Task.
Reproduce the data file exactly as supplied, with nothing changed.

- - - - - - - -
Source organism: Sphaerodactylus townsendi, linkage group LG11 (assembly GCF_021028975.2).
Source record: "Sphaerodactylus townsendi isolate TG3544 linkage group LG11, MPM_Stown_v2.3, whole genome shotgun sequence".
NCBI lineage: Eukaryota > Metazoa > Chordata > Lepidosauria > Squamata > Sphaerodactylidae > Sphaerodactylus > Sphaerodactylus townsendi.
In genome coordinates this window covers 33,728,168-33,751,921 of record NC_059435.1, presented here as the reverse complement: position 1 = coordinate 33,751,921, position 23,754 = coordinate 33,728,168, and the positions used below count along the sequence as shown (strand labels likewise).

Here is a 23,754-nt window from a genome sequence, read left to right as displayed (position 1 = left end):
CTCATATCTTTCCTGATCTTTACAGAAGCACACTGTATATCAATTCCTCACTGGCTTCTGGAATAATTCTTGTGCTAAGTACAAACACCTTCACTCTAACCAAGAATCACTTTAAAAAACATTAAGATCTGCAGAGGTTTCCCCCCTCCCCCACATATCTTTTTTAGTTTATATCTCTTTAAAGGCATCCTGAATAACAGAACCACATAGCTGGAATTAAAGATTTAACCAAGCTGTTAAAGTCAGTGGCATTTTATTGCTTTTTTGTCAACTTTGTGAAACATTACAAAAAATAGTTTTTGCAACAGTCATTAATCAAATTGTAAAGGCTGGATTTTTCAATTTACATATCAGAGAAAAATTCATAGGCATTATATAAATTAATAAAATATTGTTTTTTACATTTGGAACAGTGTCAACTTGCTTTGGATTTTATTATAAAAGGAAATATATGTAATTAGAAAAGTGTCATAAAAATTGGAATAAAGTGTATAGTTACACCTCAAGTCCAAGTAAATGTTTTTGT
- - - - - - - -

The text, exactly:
Source organism: Sphaerodactylus townsendi, linkage group LG11 (assembly GCF_021028975.2).
Source record: "Sphaerodactylus townsendi isolate TG3544 linkage group LG11, MPM_Stown_v2.3, whole genome shotgun sequence".
NCBI lineage: Eukaryota > Metazoa > Chordata > Lepidosauria > Squamata > Sphaerodactylidae > Sphaerodactylus > Sphaerodactylus townsendi.
In genome coordinates this window covers 33,728,168-33,751,921 of record NC_059435.1, presented here as the reverse complement: position 1 = coordinate 33,751,921, position 23,754 = coordinate 33,728,168, and the positions used below count along the sequence as shown (strand labels likewise).

Here is a 23,754-nt window from a genome sequence, read left to right as displayed (position 1 = left end):
CTCATATCTTTCCTGATCTTTACAGAAGCACACTGTATATCAATTCCTCACTGGCTTCTGGAATAATTCTTGTGCTAAGTACAAACACCTTCACTCTAACCAAGAATCACTTTAAAAAACATTAAGATCTGCAGAGGTTTCCCCCCTCCCCCACATATCTTTTTTAGTTTATATCTCTTTAAAGGCATCCTGAATAACAGAACCACATAGCTGGAATTAAAGATTTAACCAAGCTGTTAAAGTCAGTGGCATTTTATTGCTTTTTTGTCAACTTTGTGAAACATTACAAAAAATAGTTTTTGCAACAGTCATTAATCAAATTGTAAAGGCTGGATTTTTCAATTTACATATCAGAGAAAAATTCATAGGCATTATATAAATTAATAAAATATTGTTTTTTACATTTGGAACAGTGTCAACTTGCTTTGGATTTTATTATAAAAGGAAATATATGTAATTAGAAAAGTGTCATAAAAATTGGAATAAAGTGTATAGTTACACCTCAAGTCCAAGTAAATGTTTTTGT